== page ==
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        It is impossible for any defendant, black or white, man or woman, to get a fair trial in a self-defense case in Florida. While the Florida Legislature amended the self-defense laws in 2005, Florida Statutes 776.013, 776.012 (adopting the “Stand Your Ground” law written by the N.R.A., and since 2005, adopted by 30-odd other states), the Florida Supreme Court has so horribly written the standard self-defense jury instructions (SD-JI) as to deprive all defendants of a fair trial.

        The Court refuses to instruct jurors that F.S. 776.012(b) would “justify the use of deadly force” as a result of 776.013(1)’s “presumption of fear.” Instead, jurors are only told that the “presumption of fear” gives “no duty to retreat,” but not a word about a legal right to use force in self-defense. As far as jurors are instructed by the court, you have a right to be afraid, without having to retreat to be afraid – but no right to use self-defense force as a result of that “presumption of fear.” It is F.S. 776.012(b) that adds the legal right to use deadly force in self-defense as a result of F.S. 776.013(1)’s “presumption of fear,” yet the Florida Supreme Court failed to include the provisions F.S. 776.012(b) in the standard jury instructions on self-defense. (In Re Standard Jury Instructions, 930 So. 2d 612 (Fla. 2006); for “Justifiable Use of Deadly Force” [3.6(f)], and “Justifiable Use of Non-Deadly Force [3.6(g)].)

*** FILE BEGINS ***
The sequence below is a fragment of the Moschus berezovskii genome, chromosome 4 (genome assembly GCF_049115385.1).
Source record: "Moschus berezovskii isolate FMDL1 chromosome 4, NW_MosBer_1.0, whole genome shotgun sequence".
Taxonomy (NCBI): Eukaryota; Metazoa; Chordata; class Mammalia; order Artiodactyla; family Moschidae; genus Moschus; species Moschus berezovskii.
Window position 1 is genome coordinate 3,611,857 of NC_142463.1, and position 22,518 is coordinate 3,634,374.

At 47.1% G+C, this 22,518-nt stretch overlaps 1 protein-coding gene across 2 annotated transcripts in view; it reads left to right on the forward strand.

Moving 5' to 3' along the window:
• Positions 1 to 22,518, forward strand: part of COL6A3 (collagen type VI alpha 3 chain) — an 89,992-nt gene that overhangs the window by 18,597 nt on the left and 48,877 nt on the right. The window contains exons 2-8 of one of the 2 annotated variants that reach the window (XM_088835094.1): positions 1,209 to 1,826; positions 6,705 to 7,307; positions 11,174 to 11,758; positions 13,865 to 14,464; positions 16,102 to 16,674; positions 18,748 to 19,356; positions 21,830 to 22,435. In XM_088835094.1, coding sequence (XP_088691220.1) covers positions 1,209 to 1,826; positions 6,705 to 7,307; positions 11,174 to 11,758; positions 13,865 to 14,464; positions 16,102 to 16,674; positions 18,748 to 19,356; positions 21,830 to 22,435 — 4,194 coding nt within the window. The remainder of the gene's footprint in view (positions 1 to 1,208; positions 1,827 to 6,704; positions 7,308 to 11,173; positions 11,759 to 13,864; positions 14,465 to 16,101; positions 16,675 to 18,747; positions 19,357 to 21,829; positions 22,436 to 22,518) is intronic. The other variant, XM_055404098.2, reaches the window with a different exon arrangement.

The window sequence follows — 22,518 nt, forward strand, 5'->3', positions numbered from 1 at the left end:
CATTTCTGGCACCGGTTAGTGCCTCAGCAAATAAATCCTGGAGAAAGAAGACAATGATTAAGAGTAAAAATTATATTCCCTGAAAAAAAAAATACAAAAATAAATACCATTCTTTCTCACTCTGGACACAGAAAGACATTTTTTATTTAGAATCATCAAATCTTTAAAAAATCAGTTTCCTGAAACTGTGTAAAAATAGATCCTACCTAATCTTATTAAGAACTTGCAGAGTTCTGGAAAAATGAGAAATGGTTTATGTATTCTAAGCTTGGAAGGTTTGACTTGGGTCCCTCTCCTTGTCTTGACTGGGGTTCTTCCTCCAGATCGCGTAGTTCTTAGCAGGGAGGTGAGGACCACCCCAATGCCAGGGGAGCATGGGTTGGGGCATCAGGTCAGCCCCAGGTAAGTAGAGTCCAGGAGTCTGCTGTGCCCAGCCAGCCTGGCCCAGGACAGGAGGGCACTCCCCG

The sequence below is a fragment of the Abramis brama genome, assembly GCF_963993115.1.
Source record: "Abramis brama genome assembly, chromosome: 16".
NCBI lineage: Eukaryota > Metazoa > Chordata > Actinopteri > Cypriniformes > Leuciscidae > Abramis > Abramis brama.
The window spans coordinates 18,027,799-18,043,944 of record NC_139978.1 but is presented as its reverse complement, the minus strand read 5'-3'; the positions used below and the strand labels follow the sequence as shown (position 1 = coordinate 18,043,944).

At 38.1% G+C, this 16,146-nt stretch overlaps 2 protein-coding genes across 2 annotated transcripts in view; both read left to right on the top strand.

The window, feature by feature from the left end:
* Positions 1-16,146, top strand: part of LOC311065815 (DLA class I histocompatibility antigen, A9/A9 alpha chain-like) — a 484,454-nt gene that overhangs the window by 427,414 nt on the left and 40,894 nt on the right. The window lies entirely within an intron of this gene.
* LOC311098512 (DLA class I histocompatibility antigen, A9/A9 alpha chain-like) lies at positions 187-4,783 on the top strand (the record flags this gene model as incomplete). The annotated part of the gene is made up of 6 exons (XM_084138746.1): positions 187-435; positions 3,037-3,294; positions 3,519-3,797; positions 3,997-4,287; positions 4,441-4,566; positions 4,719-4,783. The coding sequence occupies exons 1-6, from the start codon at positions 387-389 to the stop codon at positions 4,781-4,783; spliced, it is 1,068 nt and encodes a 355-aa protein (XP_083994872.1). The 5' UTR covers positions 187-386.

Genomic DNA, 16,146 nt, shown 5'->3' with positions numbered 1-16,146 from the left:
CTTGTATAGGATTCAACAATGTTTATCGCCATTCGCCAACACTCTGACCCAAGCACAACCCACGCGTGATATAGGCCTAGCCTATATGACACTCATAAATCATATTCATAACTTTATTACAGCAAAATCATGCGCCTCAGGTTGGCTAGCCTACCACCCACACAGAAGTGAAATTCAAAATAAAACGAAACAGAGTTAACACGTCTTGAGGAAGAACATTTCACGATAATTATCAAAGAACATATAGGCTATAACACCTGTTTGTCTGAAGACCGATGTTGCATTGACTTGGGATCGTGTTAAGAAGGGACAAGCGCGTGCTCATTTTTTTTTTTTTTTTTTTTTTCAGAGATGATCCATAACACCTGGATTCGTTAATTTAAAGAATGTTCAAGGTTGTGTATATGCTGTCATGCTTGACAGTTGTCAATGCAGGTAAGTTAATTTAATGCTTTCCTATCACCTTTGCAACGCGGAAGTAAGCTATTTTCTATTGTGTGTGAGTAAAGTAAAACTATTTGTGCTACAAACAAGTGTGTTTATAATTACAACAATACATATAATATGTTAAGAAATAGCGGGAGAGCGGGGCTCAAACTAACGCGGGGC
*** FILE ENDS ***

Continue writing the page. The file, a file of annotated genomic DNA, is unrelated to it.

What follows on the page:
Next, the Florida courts refuse to instruct jurors that F.S. 776.012 [2005] now includes the vital words, “and does not have a duty to retreat,” before an imminent threat; either to prevent imminent death (or great bodily harm), or the imminent commission of a forcible felony. The new self-defense statute, F.S. 776.013(3), does not apply to “imminent” threats. The Florida Legislature amended F.S. 776.012 [2005] to add “and does not have a duty to retreat” before “imminent” threats, yet the jury never hears this part of the law, the jurors not entrusted with seeing the law, the statutes, themselves.

        Next, there is the “Stanley-Steemer-Stabber” problem: if the carpet-cleaner man pulls a knife on you, in your home, you have no legal “presumption of fear,” because F.S. 776.013(1) only applies to trespassers, not to invited guests, or workmen – or to a violent spouse.

        Next, the Florida Supreme Court refuses to instruct juries that the “presumption of fear” in F.S. 776.013(1) applies if either someone “was in the process of unlawfully and forcefully entering” your home, or already “had unlawfully and forcibly entered” your home. Instead, jurors are only instructed on half of 776.013(1), the lesser half, that a defendant only has a “presumption of fear” if someone already “had unlawfully and forcibly entered,” the past-tense, a completed break-in. The jurors are never instructed that the “presumption of fear” also applies if someone “was in the process of unlawfully and forcefully entering,” the present-tense, a break-in in progress. In effect, jurors are told that the defendant must sit by, and watch someone finish breaking into his home, before he would have any legal “presumption of fear.”

        Yet, he who hesitates, in a self-defense situation, will die.